United States National Forest
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National Forests are largely forest and woodland areas owned collectively by the American people through the federal government and managed by the United States Forest Service, part of the United States Department of Agriculture. Land management of these areas focuses on conservation, timber harvesting, livestock grazing, watershed protection, wildlife, and recreation. Unlike national parks and other federal lands managed by the National Park Service, extraction of natural resources from national forests is permitted, and in many cases encouraged. National Forests are categorized by the US as IUCN Category VI protected areas (Managed Resource Protected Area).
The National Forest System was created by the Land Revision Act of 1891, which was signed under the presidency of Benjamin Harrison. It was the result of concerted action by Los Angeles-area businessmen and property owners who were concerned by the harm being done to the watershed of the San Gabriel Mountains by ranchers and miners. Abbot Kinney and forester Theodore Lukens were key spokesmen for the effort.
There are conflicts between timber companies and environmentalists over the use of National Forest land. These conflicts center on endangered species protection, logging of old-growth forests, intensive logging, undervalued stumpage fees, mining laws and road-building in National Forests. Additional conflicts arise from concerns that the grasslands, shrublands, and forest understory are grazed by sheep, cattle, and, more recently, rising numbers of elk.
In the United States there are 155 National Forests containing almost 190 million acres (297,000 mi²/769 000 km²) of land. These lands comprise 8.5 percent of the total land area of the United States, an area about the size of Texas. Some 87 percent of National Forest land lies west of the Mississippi River; Alaska alone accounts for 12 percent of all National Forest land.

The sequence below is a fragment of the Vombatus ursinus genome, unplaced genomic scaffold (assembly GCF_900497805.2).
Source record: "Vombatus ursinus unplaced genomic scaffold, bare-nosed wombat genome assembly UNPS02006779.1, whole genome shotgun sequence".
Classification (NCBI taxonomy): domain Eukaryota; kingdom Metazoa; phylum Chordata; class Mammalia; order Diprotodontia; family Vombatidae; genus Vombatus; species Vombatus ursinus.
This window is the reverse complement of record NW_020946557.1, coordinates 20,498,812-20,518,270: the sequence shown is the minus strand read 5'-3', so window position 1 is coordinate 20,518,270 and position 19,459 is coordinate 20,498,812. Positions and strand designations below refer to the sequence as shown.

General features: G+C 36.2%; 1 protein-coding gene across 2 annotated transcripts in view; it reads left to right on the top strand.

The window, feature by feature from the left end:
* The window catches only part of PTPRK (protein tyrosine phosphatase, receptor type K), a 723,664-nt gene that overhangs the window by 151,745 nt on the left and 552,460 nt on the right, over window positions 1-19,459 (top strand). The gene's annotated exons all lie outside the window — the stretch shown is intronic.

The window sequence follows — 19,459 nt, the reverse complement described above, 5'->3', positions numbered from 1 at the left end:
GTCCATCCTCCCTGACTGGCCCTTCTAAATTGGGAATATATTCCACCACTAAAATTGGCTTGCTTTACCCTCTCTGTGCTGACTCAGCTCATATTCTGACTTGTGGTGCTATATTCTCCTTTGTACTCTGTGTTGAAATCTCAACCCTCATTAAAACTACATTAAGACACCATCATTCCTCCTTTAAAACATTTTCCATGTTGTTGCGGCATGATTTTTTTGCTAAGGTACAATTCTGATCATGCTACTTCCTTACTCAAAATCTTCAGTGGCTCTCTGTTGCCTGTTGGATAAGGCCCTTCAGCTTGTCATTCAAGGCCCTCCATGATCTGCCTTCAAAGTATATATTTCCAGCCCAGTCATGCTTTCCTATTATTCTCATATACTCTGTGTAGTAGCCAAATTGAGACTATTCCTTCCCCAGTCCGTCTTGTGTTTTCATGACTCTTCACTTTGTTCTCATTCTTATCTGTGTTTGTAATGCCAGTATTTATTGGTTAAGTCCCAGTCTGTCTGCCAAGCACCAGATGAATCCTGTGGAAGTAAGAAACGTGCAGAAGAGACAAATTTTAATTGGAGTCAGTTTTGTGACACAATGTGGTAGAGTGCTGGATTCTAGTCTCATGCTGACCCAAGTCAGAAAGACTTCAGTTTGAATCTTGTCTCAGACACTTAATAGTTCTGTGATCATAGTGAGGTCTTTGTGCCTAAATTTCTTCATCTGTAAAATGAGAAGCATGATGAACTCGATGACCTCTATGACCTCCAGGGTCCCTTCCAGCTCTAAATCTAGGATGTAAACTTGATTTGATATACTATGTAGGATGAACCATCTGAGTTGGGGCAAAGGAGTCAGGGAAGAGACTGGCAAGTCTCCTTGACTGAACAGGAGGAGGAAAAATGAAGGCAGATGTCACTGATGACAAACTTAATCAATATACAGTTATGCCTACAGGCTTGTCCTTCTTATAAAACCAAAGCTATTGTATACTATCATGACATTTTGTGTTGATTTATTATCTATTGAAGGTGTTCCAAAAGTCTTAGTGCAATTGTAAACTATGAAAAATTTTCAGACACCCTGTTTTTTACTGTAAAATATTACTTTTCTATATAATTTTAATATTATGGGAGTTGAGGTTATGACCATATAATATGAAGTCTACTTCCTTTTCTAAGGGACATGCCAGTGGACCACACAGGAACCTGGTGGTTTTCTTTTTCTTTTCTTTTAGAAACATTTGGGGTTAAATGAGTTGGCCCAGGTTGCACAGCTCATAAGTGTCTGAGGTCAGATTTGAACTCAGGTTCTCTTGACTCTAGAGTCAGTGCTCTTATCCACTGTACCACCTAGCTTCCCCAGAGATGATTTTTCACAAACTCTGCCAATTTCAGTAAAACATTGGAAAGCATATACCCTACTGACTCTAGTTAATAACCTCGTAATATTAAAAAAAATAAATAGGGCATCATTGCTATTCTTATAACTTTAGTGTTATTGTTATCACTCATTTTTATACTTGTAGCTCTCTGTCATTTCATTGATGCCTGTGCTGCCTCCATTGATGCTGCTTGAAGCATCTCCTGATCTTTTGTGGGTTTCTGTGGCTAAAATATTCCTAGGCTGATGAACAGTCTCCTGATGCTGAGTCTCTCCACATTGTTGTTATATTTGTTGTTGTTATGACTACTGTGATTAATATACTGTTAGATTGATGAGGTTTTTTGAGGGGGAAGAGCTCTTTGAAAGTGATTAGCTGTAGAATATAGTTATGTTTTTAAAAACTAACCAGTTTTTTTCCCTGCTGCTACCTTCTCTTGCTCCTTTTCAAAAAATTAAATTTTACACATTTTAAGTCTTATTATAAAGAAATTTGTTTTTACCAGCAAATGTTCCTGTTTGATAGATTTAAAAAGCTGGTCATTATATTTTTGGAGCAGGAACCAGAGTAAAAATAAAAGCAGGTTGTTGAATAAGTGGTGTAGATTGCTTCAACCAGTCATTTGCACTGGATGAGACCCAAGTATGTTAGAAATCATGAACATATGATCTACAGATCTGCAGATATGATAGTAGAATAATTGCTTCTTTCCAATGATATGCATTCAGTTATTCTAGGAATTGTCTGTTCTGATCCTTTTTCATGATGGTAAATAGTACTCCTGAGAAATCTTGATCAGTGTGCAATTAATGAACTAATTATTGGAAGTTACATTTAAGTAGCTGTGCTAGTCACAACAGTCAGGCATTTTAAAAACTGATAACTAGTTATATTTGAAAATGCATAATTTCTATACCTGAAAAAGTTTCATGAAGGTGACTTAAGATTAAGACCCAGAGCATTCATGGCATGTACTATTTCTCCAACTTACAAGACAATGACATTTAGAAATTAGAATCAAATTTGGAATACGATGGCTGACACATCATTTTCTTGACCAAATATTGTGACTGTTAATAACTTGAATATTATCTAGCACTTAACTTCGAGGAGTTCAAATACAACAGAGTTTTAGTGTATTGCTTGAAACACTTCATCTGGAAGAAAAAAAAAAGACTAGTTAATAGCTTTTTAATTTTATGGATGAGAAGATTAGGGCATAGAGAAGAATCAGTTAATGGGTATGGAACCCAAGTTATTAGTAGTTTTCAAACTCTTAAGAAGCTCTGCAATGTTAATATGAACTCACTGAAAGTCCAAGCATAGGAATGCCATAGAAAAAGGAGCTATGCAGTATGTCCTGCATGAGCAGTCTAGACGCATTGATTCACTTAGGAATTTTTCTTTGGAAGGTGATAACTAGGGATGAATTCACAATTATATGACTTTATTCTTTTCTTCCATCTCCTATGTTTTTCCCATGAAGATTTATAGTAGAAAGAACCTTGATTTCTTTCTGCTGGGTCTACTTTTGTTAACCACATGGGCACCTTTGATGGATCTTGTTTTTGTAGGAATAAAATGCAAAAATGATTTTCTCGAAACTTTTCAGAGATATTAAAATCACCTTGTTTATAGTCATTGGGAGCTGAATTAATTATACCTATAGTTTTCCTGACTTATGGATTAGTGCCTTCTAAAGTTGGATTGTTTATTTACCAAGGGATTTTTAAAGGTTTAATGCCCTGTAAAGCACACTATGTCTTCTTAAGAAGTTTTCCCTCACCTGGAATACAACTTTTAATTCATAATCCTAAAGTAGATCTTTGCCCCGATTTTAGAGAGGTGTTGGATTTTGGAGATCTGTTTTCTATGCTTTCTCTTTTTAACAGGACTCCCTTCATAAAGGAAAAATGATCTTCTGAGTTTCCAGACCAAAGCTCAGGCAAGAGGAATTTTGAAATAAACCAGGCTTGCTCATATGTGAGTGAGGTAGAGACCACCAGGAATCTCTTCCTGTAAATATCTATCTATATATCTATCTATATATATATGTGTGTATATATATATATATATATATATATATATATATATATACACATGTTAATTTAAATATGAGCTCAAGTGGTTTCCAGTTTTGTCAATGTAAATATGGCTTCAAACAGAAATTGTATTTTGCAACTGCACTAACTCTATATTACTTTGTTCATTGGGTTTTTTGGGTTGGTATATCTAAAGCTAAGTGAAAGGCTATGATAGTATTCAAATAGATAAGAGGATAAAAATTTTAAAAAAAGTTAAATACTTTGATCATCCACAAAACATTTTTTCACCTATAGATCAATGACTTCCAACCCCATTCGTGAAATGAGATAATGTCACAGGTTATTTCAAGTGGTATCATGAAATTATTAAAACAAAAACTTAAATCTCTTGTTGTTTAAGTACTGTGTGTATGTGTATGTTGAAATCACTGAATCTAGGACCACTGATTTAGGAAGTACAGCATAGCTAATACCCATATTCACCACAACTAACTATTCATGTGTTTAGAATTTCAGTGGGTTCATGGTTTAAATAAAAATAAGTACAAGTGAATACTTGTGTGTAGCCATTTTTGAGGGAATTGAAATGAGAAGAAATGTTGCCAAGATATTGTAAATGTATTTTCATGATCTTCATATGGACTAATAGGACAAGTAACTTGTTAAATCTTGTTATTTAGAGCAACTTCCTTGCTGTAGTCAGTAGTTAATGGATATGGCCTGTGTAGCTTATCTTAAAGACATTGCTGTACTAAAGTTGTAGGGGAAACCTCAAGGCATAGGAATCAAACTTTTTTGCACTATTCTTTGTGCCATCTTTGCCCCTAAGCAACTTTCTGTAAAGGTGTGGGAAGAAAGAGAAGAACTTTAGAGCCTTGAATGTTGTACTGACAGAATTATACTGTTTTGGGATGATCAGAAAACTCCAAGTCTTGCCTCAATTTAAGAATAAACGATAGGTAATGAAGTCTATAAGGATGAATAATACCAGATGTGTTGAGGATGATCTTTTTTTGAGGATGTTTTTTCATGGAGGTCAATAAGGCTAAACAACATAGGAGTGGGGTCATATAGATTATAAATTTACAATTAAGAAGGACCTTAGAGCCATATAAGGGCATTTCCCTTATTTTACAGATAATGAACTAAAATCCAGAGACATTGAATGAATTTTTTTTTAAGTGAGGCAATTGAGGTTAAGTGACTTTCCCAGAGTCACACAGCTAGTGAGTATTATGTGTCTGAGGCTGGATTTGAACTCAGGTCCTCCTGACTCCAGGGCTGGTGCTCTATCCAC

There are two distinctly different types of National Forests. Those east of the Great Plains are primarily re-acquired or replanted forests; that is, the land had long been in the private domain but was purchased by the United States government in order to create new National Forests. In these cases, the areas of National Forest noted on most maps do not actually represent the extent of the National Forest, but only the extent of the authorized purchase zone. The actual amount of land acquired in most cases is much smaller. Those national forests west of the Great Plains are originally-owned forests. These are mostly lands reserved in the public domain by the U.S. government, and with the exception of inholdings and donated land, were never in private hands. In these cases, the areas of National Forests noted on maps are generally the true areas of the forest.
The Forest Service also administers National Grasslands.
- List of U.S. National Forests
- State forest
- National Forest Management Act of 1976
- Wilderness preservation systems in the United States
- The National Forest (England)
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